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Mass. in pursuit of an arsonist

Sees connections in rash of suspicious fires in southeastern region

Raynham Park was apparently the latest victim in a rash of recent arson fires south of Boston.

GEORGE RIZER FOR THE BOSTON GLOBE

Raynham Park was apparently the latest victim in a rash of recent arson fires south of Boston.

RAYNHAM — The charred sites began appearing across Southeastern Massachusetts in late September, a growing cluster of at least 16 suspicious fires from Quincy to Sandwich that is feared to be the destructive work of a serial arsonist.

The latest fire, ruled an ­arson, happened late Monday night in a vacant outbuilding at the old Raynham dog track, ­only one day after another unexplained fire erupted at a building in Weymouth.

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State and local fire officials are intensifying their investigation, hoping to put a quick end to the random torching of ­vacant buildings, homes, and sheds for what might be the simple thrill of momentary excite­ment.

“We ask the public to be vigilant,” State Fire Marshal ­Stephen Coan said Tuesday ­after the Raynham blaze had been extinguished. “Investigators believe this fire may be connected to the series of fires.”

Many of the fires have ­occurred at night, in secluded areas, and in unoccupied buildings, apparently set for excitement rather than revenge, profit, or to injure. An arsonist with such motivations, federal studies show, is typically a single white male with a criminal ­record and limited education.

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Although those traits can narrow the suspect pool, such crimes remain nearly “indefensible,” said Lieutenant Anthony Greeley, fire prevention officer for the Norwood Fire Department. “It hasn’t come to Norwood yet, thank God.”

So far, no one has been ­injured. But the worry caused by the fires has spread through many of the small, semirural communities that stretch south of Boston toward Cape Cod.

“It’s a cause of anxiety for the public, and the best thing we can do to relieve that anxiety is to catch whoever is setting these fires,” said Jennifer Mieth, spokeswoman for the state fire marshal. “We’re relying heavily on the public to be our eyes and ears.”

Mieth said fire officials have received many leads, but she would not discuss why they ­believe the fires are linked.

“These are the kinds of things that the investigators want to keep close to the vest,” Mieth said. “Whenever we’re interviewing anyone, we don’t want them to have this information, so we’ll know whether they’re telling us the truth.”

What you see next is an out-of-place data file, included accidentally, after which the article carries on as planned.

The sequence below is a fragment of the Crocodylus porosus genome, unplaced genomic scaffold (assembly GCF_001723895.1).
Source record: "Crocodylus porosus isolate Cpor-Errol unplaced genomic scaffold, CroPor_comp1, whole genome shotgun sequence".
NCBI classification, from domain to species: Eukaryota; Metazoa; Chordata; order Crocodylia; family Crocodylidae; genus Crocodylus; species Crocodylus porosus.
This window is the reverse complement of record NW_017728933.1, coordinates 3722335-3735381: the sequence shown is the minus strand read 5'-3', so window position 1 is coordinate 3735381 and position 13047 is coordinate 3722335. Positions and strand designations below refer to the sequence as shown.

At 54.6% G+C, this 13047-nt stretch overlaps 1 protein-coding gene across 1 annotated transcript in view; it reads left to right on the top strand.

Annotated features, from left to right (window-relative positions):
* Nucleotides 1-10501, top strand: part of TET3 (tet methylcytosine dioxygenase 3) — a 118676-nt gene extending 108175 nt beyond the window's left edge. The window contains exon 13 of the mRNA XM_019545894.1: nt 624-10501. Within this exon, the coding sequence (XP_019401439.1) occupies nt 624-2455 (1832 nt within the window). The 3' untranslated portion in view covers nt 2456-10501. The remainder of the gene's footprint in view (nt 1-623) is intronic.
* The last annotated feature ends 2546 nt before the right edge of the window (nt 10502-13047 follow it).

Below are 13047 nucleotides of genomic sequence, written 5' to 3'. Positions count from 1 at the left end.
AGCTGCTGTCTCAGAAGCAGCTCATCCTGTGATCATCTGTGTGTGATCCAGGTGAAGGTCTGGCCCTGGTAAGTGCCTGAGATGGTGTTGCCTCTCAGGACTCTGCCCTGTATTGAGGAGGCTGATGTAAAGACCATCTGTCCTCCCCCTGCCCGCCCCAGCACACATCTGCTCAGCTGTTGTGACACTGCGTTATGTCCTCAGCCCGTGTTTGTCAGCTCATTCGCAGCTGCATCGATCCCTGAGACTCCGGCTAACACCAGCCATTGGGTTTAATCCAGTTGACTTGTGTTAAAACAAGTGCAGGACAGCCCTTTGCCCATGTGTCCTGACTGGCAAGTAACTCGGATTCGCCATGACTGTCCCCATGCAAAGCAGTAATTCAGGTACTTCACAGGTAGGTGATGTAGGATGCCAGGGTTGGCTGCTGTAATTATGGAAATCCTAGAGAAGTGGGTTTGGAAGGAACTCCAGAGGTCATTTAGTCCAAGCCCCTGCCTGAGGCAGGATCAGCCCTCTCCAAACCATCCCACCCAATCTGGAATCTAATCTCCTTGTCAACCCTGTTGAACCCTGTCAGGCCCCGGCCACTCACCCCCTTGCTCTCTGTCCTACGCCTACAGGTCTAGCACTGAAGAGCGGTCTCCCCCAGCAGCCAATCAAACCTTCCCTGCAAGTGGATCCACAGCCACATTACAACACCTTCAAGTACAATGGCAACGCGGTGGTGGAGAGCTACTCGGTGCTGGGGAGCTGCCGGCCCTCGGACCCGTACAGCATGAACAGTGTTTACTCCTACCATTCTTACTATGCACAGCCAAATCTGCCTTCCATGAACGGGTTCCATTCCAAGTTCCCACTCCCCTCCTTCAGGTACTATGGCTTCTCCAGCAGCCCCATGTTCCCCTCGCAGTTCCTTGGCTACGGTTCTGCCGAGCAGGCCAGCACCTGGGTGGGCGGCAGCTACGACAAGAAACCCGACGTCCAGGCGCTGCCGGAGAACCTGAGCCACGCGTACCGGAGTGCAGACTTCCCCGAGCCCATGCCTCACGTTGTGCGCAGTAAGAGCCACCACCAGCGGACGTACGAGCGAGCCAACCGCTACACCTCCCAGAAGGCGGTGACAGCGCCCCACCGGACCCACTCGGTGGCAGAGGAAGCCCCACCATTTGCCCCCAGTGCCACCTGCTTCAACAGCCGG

In Raynham, the fire was set in a one-story storage building that once had been used to shelter dogs and their owners ­between races, said Fire Chief James T. Januse. The former track is now used for simulcasts, following voters’ decision in a 2008 state referendum to ban greyhound racing.

The blaze began shortly ­before 10 p.m. Monday and was extinguished in about 40 minutes, fire officials said.

James Alan Fox, a Northeastern University professor of criminology, said ]thrill-seeking arson often involves more than one person, a team that derives pleasure from the bonding ­aspect of setting the fire. “The fires tend to be secondary to the sense of their relationship, a ­secret activity that binds them together,” Fox said. “There’s this camaraderie that they get out of doing this.”

The serial arsonist motivated by the thrill of the fire often finds fuel in available materials — wood, paper, leaves — and sets the blaze with matches or other simple devices, said a 1990s study by academics and federal agencies.

The arsonist does not take souvenirs and often travels to another location to watch firefighters battle the blaze, according to the study, conducted for the National Center for the Analysis of Violent Crime.

“Once he has viewed the damage, he loses all interest in the fire and returns to his usual lifestyle and behavioral patterns,” the study said.

The arsonist in this case, or the team, is “betting on the idea they won’t get caught,” Fox said. “They can well justify it to themselves that no one’s getting hurt, it’s only property, and the insurance companies will pay for it anyway.”

Along with the excitement, he said, the arsonist’s motivation includes “getting a sense of power out of destroying property and outsmarting the police. Part of the thrill that one may get is the sense of importance and superiority.”

Some arsonists return to the scene, after firefighters have ­arrived, to revel in the excitement. In doing so, however, they might provide clues that lead to their arrest.

Firefighters and security workers have also been counted among the ranks of thrill-seeking arsonists, driven sometimes by boredom or by a longing for recognition in responding to a blaze, the federal study said.

Southbridge Fire Chief Mark DiFronzo said taking photographs of the crowds at fires can be helpful. If a string of ­arsons has happened, he said, a person’s presence at each blaze would be suspicious.

DiFronzo, whose department is in Central Massachusetts, said that finding the arson­ist responsible for the ­recent fires could be difficult because they have occurred over a fairly wide area.

“It can be frustrating,” ­DiFronzo said. “You’re hoping the person makes a mistake, and you’re hoping the mistake doesn’t cost someone his life.’’

Anyone with information on the fires is asked to call the ­Arson Hotline at 800-682-9229. Rewards of up to $5,000 may be available.

Globe correspondent George Rizer and John R. Ellement of the Globe staff contributed to this report. Brian MacQuarrie can be reached at
macquarrie@globe.com
.
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